Professors' history project opens new chapter for Israeli, Palestinian students
The year 1948 resonates with Israelis just as 1776 does with Americans — as the year their nation was born in blood during a war for independence against all odds. For Palestinians, 1948 means something very different. It marks the defeat of the Arab armies, the failure of Palestinians to establish their own state and the beginning of exile. It was the year 750,000 Palestinians became refugees in neighboring Arab countries — the start of a period they call "The Catastrophe," or al-Nakba in Arabic. The battle lines of the Israeli-Palestinian conflict extend to the classroom, where the two sides' versions of their shared history diverge sharply. Now, two university professors aim to change the way the conflict is taught by exposing Palestinian students to Israeli history lessons and Israeli students to the Palestinian version of history.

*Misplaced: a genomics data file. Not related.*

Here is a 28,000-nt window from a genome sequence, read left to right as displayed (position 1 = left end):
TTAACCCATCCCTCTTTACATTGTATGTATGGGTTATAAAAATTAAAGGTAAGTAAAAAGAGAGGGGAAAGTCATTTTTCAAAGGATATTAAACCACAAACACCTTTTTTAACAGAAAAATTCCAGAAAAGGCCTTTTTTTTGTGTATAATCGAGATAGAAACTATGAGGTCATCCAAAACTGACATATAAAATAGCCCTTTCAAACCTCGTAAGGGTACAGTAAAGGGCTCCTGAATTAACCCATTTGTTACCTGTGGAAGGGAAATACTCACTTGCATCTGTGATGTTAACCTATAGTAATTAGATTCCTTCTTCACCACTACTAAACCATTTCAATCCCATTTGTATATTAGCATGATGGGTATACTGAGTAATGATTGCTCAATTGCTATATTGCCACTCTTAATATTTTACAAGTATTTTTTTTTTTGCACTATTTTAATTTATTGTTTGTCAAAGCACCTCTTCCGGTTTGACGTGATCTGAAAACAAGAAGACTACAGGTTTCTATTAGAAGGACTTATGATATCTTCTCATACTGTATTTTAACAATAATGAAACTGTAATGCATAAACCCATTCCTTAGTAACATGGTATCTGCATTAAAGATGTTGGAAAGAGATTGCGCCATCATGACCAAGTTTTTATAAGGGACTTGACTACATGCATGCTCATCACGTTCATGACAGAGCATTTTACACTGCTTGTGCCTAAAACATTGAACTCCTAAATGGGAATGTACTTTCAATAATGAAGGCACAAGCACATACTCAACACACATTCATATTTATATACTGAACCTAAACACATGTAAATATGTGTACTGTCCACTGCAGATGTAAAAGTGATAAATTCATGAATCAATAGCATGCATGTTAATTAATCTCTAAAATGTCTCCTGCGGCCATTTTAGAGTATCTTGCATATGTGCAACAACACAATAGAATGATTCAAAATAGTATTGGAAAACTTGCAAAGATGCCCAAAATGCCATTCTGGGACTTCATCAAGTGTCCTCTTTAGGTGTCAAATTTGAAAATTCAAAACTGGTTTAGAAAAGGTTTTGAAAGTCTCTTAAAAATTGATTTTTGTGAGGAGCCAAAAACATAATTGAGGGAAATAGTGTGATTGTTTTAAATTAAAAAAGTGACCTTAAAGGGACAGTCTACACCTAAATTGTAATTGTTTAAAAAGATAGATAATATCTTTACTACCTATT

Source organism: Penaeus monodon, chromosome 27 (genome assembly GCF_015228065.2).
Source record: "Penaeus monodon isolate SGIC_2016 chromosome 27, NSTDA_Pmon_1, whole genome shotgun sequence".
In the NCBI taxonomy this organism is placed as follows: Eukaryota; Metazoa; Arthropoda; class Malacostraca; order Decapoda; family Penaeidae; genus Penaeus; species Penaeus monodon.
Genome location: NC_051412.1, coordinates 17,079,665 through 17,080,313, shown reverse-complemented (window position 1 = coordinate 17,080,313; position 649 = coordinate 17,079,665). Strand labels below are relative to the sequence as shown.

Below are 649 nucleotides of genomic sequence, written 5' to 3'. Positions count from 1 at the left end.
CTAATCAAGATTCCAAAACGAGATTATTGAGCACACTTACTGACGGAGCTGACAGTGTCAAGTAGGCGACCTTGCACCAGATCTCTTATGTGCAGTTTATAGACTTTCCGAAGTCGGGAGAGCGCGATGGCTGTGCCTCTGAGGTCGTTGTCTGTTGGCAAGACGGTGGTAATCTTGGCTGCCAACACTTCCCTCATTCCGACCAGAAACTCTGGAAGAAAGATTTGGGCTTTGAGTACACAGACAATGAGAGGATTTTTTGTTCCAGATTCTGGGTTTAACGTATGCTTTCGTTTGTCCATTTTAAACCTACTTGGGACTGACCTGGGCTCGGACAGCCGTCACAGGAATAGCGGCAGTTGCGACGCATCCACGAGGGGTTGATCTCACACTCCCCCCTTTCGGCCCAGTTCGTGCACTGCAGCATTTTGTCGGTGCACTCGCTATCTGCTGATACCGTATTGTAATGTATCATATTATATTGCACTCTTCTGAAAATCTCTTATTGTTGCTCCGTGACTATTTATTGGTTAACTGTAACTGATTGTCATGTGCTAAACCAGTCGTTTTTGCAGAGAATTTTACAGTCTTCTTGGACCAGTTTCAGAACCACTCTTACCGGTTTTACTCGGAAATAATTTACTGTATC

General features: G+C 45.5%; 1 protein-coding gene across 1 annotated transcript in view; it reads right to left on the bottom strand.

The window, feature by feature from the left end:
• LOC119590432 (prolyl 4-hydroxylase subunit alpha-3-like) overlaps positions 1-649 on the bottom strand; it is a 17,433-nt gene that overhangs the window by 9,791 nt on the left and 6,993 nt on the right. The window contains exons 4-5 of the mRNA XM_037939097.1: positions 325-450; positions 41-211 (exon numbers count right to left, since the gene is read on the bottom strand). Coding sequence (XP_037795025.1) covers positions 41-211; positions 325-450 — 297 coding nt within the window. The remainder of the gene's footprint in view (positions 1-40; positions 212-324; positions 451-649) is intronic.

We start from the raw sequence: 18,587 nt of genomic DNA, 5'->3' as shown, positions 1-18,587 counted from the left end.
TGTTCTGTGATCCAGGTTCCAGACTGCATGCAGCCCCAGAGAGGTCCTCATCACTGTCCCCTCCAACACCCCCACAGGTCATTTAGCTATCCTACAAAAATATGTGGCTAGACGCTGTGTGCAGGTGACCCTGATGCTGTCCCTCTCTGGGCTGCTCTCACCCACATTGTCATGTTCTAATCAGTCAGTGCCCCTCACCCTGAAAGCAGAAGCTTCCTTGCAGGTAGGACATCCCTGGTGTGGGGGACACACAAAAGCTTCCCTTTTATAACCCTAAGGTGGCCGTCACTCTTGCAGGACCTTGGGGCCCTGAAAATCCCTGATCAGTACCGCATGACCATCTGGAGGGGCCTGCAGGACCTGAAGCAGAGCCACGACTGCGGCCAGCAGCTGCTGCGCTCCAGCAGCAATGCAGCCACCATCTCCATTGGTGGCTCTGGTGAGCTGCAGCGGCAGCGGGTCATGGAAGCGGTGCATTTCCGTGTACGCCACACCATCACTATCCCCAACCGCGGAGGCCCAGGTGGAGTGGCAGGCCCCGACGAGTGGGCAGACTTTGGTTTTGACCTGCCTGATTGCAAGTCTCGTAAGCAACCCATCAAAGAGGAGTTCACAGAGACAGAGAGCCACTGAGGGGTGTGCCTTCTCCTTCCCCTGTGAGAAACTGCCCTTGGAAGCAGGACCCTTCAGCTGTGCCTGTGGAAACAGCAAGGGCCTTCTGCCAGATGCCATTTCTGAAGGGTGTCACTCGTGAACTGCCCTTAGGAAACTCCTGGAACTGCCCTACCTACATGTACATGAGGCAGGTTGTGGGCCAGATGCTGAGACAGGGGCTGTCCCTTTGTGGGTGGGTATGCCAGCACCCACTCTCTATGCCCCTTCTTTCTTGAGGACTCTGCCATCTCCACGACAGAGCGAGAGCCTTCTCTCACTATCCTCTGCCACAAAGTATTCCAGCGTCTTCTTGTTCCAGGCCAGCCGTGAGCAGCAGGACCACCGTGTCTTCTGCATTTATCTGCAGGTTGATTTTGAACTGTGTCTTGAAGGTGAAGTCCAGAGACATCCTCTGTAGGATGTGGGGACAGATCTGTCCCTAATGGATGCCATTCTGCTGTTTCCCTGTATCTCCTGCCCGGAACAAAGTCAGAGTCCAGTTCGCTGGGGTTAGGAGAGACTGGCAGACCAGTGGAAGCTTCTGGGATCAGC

The project is the work of Dan Bar-On, a social psychology professor at Ben Gurion University in Beersheba, a city in southern Israel, and Sami Adwan, an education professor at Bethlehem University in the West Bank. Together with teams of Israeli and Palestinian historians, they devised a series of booklets that set the competing versions of history side-by-side on the same pages for students.
The professors say the project is an effort to bridge the chasm between the two peoples. "The way a conflict or history is taught in the classroom can either support that conflict or (support) co-existence," Adwan says. "The project aims to break down the stereotypes and build nuanced understandings."
Says Bar-On: "What we're talking about is the disarming of history, where the teaching of history no longer feeds the conflict."
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